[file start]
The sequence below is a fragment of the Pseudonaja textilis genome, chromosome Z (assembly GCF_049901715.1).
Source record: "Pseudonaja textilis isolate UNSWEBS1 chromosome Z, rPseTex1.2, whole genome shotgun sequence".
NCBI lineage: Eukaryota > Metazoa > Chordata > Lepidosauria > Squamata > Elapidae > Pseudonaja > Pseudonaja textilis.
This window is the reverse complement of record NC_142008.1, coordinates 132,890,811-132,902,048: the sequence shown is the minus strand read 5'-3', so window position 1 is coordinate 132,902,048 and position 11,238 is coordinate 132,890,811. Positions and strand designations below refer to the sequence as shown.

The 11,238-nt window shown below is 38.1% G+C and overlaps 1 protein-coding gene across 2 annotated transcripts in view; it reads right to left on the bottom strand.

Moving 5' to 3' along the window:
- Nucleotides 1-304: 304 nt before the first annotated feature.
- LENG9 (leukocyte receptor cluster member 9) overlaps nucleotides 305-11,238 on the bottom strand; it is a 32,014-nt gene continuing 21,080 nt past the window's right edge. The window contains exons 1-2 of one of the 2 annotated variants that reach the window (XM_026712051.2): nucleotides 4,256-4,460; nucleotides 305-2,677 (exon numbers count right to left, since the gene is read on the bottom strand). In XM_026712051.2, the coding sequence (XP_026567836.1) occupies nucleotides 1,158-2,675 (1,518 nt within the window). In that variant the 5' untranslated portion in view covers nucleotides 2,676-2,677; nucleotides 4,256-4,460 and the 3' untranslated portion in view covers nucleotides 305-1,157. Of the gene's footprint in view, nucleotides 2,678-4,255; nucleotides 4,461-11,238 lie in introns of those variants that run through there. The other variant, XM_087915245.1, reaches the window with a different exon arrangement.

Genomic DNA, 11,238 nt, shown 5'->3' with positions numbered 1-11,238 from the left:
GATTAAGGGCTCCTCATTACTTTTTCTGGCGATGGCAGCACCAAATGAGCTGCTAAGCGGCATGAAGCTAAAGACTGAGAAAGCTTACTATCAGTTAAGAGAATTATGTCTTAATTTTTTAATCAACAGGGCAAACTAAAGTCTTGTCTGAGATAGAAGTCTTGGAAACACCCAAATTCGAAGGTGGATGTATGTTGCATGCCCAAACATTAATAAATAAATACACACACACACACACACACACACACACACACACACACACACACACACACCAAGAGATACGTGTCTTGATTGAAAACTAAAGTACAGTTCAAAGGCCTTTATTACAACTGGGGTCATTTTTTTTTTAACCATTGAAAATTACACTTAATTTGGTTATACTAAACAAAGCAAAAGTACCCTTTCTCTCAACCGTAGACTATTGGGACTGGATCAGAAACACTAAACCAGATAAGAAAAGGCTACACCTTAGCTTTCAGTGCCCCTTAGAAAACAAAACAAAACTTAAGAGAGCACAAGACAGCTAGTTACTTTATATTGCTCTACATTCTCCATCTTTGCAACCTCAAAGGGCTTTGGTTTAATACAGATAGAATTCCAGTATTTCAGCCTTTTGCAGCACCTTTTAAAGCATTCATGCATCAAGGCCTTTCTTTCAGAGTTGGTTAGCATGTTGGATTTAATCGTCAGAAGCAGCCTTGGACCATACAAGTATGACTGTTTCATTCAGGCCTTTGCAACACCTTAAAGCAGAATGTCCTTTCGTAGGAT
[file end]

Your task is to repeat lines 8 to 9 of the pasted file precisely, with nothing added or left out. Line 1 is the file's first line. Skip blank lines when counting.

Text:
- LENG9 (leukocyte receptor cluster member 9) overlaps nucleotides 305-11,238 on the bottom strand; it is a 32,014-nt gene continuing 21,080 nt past the window's right edge. The window contains exons 1-2 of one of the 2 annotated variants that reach the window (XM_026712051.2): nucleotides 4,256-4,460; nucleotides 305-2,677 (exon numbers count right to left, since the gene is read on the bottom strand). In XM_026712051.2, the coding sequence (XP_026567836.1) occupies nucleotides 1,158-2,675 (1,518 nt within the window). In that variant the 5' untranslated portion in view covers nucleotides 2,676-2,677; nucleotides 4,256-4,460 and the 3' untranslated portion in view covers nucleotides 305-1,157. Of the gene's footprint in view, nucleotides 2,678-4,255; nucleotides 4,461-11,238 lie in introns of those variants that run through there. The other variant, XM_087915245.1, reaches the window with a different exon arrangement.

Genomic DNA, 11,238 nt, shown 5'->3' with positions numbered 1-11,238 from the left: